Team Bondi, a Sydney-based independent third-party game developer, was founded in 2003. The studio was responsible for the Microsoft Windows, Xbox 360 and PlayStation 3 title L.A. Noire, published by multinational video game developer and publisher Rockstar Games (also popular for the Grand Theft Auto series). L.A. Noire was both a critical and commercial success, with over 5 million sales. Despite this, Team Bondi was wound up on 5 October 2011.
During the same period, smaller game developers were having success with mobile games. In 2010, Halfbrick, a studio based in Brisbane, released Fruit Ninja which has since been downloaded over a billion times. Other notable mobile games developed in Australia include Crossy Road and Framed. In October 2015, half of the top 10 mobile games in the App Store were Australian made.
EB Games held the first EB Expo video game convention at the Gold Coast Convention and Exhibition Centre in 2011. The expo was attended by over 10,000 people. The expo moved to the Sydney Showground for 2012 and was held there annually until the expo returned to the Gold Coast in 2017. 36,750 people attended the expo in 2015.
At PAX Prime 2012, it was announced that PAX would expand internationally to Australia. PAX Australia was held for the first time in 2013 at the Melbourne Showgrounds. The annual event remains the only PAX event held out side of the United States.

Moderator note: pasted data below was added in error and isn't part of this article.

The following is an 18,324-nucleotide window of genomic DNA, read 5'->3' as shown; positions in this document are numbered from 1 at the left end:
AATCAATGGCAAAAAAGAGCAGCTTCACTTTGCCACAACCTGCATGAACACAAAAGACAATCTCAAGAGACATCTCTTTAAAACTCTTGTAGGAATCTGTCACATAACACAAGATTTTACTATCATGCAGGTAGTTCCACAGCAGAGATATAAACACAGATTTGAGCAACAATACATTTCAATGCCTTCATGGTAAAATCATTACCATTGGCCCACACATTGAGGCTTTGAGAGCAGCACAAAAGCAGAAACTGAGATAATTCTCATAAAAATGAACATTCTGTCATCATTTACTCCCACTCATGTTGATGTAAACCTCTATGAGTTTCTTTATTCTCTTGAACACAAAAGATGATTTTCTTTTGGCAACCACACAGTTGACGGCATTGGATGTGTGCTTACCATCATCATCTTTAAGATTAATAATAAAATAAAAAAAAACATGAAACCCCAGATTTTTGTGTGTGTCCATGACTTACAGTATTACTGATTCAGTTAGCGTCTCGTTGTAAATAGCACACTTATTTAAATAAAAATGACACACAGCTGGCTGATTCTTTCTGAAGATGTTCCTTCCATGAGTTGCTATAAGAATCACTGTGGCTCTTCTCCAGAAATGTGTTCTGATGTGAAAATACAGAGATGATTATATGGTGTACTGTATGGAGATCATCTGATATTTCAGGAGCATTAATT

The Digital Australia 2012 report, published by the IGEA, found that female participation in video gaming had risen to 48 per cent and the average age of an Australian video gamer had hit 32. Traditional retail sales of video games in Australia during 2012 were $1.16 Billion; digital sales were estimated at $620 Million.
In 2013, Australia was ranked 14th in the world in terms of gaming revenues.
Video games could not be designated an adults only or 18+ rating in Australia until 1 January 2013. An R18+ classification rating has been available for this purpose for other forms of media since the introduction of the Classification (Publications, Films and Computer Games) Act 1995. Prior to 1 January 2013, a video game that had content deemed unsuitable for persons under the age of 18 would be 'Refused Classification' by the Australian Classification Board (ACB) under this act. Classification of video games is mandatory in Australia and material refused classification is legally banned from sale, hire or import.